White smoke and Great Lakes: Does new pope bring new hope?
The Great Lakes shoreline stands to benefit in some important, albeit hard-to-quantify ways from two high-profile appointments made recently, that of Cardinal Jorge Mario Bergoglio to Pope Francis and that of Gina McCarthy to U.S. Environmental Protection Agency administrator.
Having a new pope identify himself with St. Francis of Assisi is a very intriguing development and should be welcomed as good news, especially in this era of cutbacks to environmental programs and, equally as important, to the number of journalists and other communicators who bring you environmental news.
I’ve long been fascinated by the role of religion in environmental news. For millions of people around the world, perhaps even the majority of 7 billion-plus now who inhabit it, religion is not just religion. It’s a communication vehicle.
The fact we now have a pope named after St. Francis of Assisi, a 13th century saint, is exciting and I’m not even Catholic.
While the national media has played up St. Francis’ humbleness and empathy for the poor, it has remained largely oblivious to him being the patron saint of animals and the environment. The subtle effects the Catholic Church begins to have on the environment as a result of this new pope could be an emerging story.
A green Vatican?
Now, don’t get me wrong. I don’t expect the Vatican will try to order a cleanup of toxic sludge from a Great Lakes harbor. But if it’s true that policy comes in response to a groundswell of support, the Vatican’s role in improving the environment worldwide is not so far-fetched.
Consider that the Vatican played a key role in helping former President Ronald Reagan work behind the scenes and help Poland’s Solidarity movement gain strength in the early 1980s, eventually leading to the fall of communism – one of world history’s most remarkable events.
If it can do that, one would think it could galvanize support for saving the world’s largest source of fresh drinking water, the Great Lakes. It may not orchestrate a campaign directly. But as more is learned about this pope and his dedication to St. Francis of Assisi, one could at least have some optimism it might try harder to keep one of God’s greatest gifts from plundering, especially along the Great Lakes shoreline – the area where humans have the greatest impact.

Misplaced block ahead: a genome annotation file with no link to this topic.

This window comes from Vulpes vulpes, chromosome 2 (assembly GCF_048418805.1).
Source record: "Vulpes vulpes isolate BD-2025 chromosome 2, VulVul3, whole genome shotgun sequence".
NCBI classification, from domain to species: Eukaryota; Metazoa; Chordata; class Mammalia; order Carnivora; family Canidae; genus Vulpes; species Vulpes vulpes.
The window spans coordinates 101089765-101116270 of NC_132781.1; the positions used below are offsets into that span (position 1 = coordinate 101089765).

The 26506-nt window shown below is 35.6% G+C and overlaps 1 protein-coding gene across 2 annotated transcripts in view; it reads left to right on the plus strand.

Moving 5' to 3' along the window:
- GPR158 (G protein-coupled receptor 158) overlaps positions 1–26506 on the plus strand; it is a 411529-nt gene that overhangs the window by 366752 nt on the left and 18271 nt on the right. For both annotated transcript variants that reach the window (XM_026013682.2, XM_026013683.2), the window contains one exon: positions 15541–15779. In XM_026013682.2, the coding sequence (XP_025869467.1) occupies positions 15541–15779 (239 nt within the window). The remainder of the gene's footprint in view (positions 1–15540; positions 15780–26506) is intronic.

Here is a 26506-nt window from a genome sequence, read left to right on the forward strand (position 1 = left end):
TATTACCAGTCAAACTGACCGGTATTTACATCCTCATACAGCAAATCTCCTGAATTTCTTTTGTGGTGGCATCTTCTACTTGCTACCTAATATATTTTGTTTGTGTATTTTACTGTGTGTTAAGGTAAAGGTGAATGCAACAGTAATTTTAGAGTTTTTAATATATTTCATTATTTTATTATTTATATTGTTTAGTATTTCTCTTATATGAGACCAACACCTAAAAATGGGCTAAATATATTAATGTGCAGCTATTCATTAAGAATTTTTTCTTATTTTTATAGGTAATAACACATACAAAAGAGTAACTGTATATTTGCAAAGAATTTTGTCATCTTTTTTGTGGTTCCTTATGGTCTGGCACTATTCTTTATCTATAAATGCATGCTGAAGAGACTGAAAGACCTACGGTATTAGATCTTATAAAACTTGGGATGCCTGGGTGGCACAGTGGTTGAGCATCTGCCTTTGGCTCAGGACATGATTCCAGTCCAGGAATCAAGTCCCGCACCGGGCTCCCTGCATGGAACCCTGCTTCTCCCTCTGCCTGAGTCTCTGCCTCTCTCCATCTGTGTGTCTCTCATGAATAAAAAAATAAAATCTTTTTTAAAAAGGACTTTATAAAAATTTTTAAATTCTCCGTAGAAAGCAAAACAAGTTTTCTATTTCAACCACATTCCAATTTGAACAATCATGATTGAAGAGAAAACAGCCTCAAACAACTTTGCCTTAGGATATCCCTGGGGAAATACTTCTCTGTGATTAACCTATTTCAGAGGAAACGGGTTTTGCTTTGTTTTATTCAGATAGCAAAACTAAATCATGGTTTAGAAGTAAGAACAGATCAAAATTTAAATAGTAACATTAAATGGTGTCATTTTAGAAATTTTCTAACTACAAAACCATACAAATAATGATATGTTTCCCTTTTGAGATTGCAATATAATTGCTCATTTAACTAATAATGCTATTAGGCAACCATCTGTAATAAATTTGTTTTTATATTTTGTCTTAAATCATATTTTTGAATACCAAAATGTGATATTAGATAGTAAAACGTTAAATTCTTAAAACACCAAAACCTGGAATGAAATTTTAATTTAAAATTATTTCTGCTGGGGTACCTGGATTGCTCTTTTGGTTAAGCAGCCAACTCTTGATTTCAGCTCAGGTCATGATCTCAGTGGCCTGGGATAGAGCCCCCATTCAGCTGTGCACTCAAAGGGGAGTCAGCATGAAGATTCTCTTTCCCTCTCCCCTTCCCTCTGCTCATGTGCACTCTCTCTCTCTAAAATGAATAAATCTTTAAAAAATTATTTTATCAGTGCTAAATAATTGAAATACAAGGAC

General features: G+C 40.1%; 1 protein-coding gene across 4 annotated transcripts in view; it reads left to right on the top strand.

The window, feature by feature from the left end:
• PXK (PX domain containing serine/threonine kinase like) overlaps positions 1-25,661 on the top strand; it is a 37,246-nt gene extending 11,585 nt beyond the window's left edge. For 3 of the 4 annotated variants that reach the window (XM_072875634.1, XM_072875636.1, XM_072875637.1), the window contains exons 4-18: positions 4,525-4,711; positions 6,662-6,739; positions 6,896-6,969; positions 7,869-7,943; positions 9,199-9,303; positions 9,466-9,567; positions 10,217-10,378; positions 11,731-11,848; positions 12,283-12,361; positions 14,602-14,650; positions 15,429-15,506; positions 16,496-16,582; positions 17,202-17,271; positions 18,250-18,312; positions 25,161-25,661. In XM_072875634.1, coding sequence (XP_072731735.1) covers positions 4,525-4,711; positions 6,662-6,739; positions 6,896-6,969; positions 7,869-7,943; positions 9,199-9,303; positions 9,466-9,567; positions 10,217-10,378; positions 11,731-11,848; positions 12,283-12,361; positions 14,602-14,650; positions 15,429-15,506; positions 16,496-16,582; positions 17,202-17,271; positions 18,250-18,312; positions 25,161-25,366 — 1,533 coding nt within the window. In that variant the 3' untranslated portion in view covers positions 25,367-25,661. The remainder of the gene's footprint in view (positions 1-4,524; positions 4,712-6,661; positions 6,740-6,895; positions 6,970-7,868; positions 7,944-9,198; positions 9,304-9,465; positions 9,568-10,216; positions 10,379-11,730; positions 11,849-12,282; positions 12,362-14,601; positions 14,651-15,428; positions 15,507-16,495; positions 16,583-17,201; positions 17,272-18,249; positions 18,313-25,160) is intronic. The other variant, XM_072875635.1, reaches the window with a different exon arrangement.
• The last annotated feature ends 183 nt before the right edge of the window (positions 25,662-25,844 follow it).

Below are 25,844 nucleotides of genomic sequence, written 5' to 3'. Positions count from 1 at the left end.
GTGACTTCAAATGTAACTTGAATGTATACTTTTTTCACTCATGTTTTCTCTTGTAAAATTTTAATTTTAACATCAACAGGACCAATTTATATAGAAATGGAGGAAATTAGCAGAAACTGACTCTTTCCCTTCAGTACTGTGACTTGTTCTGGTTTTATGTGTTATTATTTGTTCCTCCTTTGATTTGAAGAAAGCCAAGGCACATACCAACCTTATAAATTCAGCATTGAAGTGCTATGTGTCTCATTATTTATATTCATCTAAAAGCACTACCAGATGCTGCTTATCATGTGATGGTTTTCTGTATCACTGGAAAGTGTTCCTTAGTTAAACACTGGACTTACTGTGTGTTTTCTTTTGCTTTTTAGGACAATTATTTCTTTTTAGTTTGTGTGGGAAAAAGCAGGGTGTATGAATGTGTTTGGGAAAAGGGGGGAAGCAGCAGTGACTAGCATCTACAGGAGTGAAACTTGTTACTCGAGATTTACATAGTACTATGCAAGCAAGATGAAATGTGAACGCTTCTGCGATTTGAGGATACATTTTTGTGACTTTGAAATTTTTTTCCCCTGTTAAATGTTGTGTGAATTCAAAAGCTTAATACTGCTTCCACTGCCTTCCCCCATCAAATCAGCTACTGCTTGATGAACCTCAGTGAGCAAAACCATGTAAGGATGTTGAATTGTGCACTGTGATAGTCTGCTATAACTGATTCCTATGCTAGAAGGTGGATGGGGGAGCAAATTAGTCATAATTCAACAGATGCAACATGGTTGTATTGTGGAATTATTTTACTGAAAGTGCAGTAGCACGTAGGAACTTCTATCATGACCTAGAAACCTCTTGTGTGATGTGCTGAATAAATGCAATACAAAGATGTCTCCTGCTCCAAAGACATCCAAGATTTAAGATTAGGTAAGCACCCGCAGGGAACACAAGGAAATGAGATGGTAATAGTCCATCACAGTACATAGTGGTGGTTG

St. Francis lived from 1182 to 1226. He founded the order of friars that bears his name.
Robert F. Kennedy, Jr. wrote a children’s book about him and his intense love of nature.
Several convents have rededicated themselves to the environment because of their reinterpretation of St. Francis’ work.
One I’ve covered for years is the Franciscan Earth Literacy Center, founded by the Sisters of Francis Community in Tiffin, Ohio. It’s near the Tiffin River, a Lake Erie tributary.
Trust me, they are stewards of the near-shore environment.
Their center has become one of northwest Ohio’s most vibrant for community programs and fully engages its local community on issues such as curbing runoff, reducing greenhouse gases, being less wasteful and more energy-efficient. At last count, it was serving 75 groups, many affiliated with area schools and scouting programs.
The center is run out of a 1939 barn the nuns began restoring shortly after reinterpreting St. Francis’ writings in 1992. The building is believed to be Ohio’s first to use shredded jeans as insulation. With energy-efficient heating and passive solar energy, it incorporated green construction into its design before the term became a fad.
In 2011, the center dedicated a large solar array and wind turbine, thanks in large part to area corporations and other sponsors which believe in its mission. One of the newer projects has been a house of straw bales that runs on its own power, to demonstrate how to live free of the region’s electrical grid.
A highly successful food co-op the nuns created in 2004, the 23-acre Seeds of Hope Farm, is managed by community volunteers and those affiliated with the convent. Its chemical-free produce stand draws visitors from miles around. Several restaurants, even a country club, have made regular use of its vegetables, as well as eggs laid by the farm’s free-range chickens.
The nuns are careful to leave buffer strips and take other measures to protect the near-shore environment. They put 350 acres into a conservation easement with the help of the Perrysburg-based Black Swamp Conservancy. Throughout their campus, they only mow when necessary to keep down air pollution.
Of the multiple trips I’ve made there since 1994, two years after the convent’s nuns resolved to dedicate themselves more deeply to St. Francis of Assisi’s environmental vision, the one that stands out in my mind occurred in March of 2006 when I was alone in the barn with Sister Rita Wienken. She started crying. They were tears of joy. We had been talking about their work and she told me she got a little misty-eyed from our conversation, realizing how happy she was at that moment in her life to be fulfilling St. Francis’ mission.
Tapping into inspiration
That’s the kind of inspiration I’m talking about. It doesn’t show up in a work order or a press release. But it makes a difference.
In nearby Sylvania, Ohio, a Toledo suburb, nuns at the Sisters of St. Francis convent have been active in runoff and other near-shore programs aimed at reducing water pollution, especially into Lake Erie’s biggest tributary, the Maumee River.